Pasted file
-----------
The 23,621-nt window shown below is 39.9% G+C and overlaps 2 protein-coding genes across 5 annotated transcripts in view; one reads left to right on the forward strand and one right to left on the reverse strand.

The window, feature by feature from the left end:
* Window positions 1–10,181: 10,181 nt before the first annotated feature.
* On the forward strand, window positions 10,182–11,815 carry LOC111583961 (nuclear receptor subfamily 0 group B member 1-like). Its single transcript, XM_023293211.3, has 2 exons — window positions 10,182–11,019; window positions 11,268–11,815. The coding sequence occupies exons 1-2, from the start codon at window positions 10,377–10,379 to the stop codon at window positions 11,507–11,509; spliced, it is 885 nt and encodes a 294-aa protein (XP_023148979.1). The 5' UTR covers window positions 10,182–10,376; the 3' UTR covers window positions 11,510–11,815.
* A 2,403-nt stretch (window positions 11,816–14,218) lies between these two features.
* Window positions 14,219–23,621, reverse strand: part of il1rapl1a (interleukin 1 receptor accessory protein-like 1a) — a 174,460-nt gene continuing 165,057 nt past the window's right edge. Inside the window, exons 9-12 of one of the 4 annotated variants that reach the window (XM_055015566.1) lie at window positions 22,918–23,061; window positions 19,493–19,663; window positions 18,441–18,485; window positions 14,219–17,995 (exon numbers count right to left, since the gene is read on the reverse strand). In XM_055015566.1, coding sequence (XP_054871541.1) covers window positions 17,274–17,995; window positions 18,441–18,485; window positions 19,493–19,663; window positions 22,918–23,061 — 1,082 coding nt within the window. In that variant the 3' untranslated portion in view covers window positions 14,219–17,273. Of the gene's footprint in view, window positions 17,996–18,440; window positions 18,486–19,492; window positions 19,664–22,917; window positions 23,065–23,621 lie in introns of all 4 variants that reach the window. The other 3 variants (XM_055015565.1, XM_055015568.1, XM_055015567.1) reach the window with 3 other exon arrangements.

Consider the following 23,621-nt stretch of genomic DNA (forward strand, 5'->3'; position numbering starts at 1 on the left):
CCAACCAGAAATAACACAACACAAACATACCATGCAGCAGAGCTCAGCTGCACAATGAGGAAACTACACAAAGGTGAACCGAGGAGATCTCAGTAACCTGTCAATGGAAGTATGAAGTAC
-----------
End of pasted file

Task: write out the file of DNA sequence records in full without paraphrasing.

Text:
The 23,621-nt window shown below is 39.9% G+C and overlaps 2 protein-coding genes across 5 annotated transcripts in view; one reads left to right on the forward strand and one right to left on the reverse strand.

The window, feature by feature from the left end:
* Window positions 1–10,181: 10,181 nt before the first annotated feature.
* On the forward strand, window positions 10,182–11,815 carry LOC111583961 (nuclear receptor subfamily 0 group B member 1-like). Its single transcript, XM_023293211.3, has 2 exons — window positions 10,182–11,019; window positions 11,268–11,815. The coding sequence occupies exons 1-2, from the start codon at window positions 10,377–10,379 to the stop codon at window positions 11,507–11,509; spliced, it is 885 nt and encodes a 294-aa protein (XP_023148979.1). The 5' UTR covers window positions 10,182–10,376; the 3' UTR covers window positions 11,510–11,815.
* A 2,403-nt stretch (window positions 11,816–14,218) lies between these two features.
* Window positions 14,219–23,621, reverse strand: part of il1rapl1a (interleukin 1 receptor accessory protein-like 1a) — a 174,460-nt gene continuing 165,057 nt past the window's right edge. Inside the window, exons 9-12 of one of the 4 annotated variants that reach the window (XM_055015566.1) lie at window positions 22,918–23,061; window positions 19,493–19,663; window positions 18,441–18,485; window positions 14,219–17,995 (exon numbers count right to left, since the gene is read on the reverse strand). In XM_055015566.1, coding sequence (XP_054871541.1) covers window positions 17,274–17,995; window positions 18,441–18,485; window positions 19,493–19,663; window positions 22,918–23,061 — 1,082 coding nt within the window. In that variant the 3' untranslated portion in view covers window positions 14,219–17,273. Of the gene's footprint in view, window positions 17,996–18,440; window positions 18,486–19,492; window positions 19,664–22,917; window positions 23,065–23,621 lie in introns of all 4 variants that reach the window. The other 3 variants (XM_055015565.1, XM_055015568.1, XM_055015567.1) reach the window with 3 other exon arrangements.

Consider the following 23,621-nt stretch of genomic DNA (forward strand, 5'->3'; position numbering starts at 1 on the left):
CCAACCAGAAATAACACAACACAAACATACCATGCAGCAGAGCTCAGCTGCACAATGAGGAAACTACACAAAGGTGAACCGAGGAGATCTCAGTAACCTGTCAATGGAAGTATGAAGTAC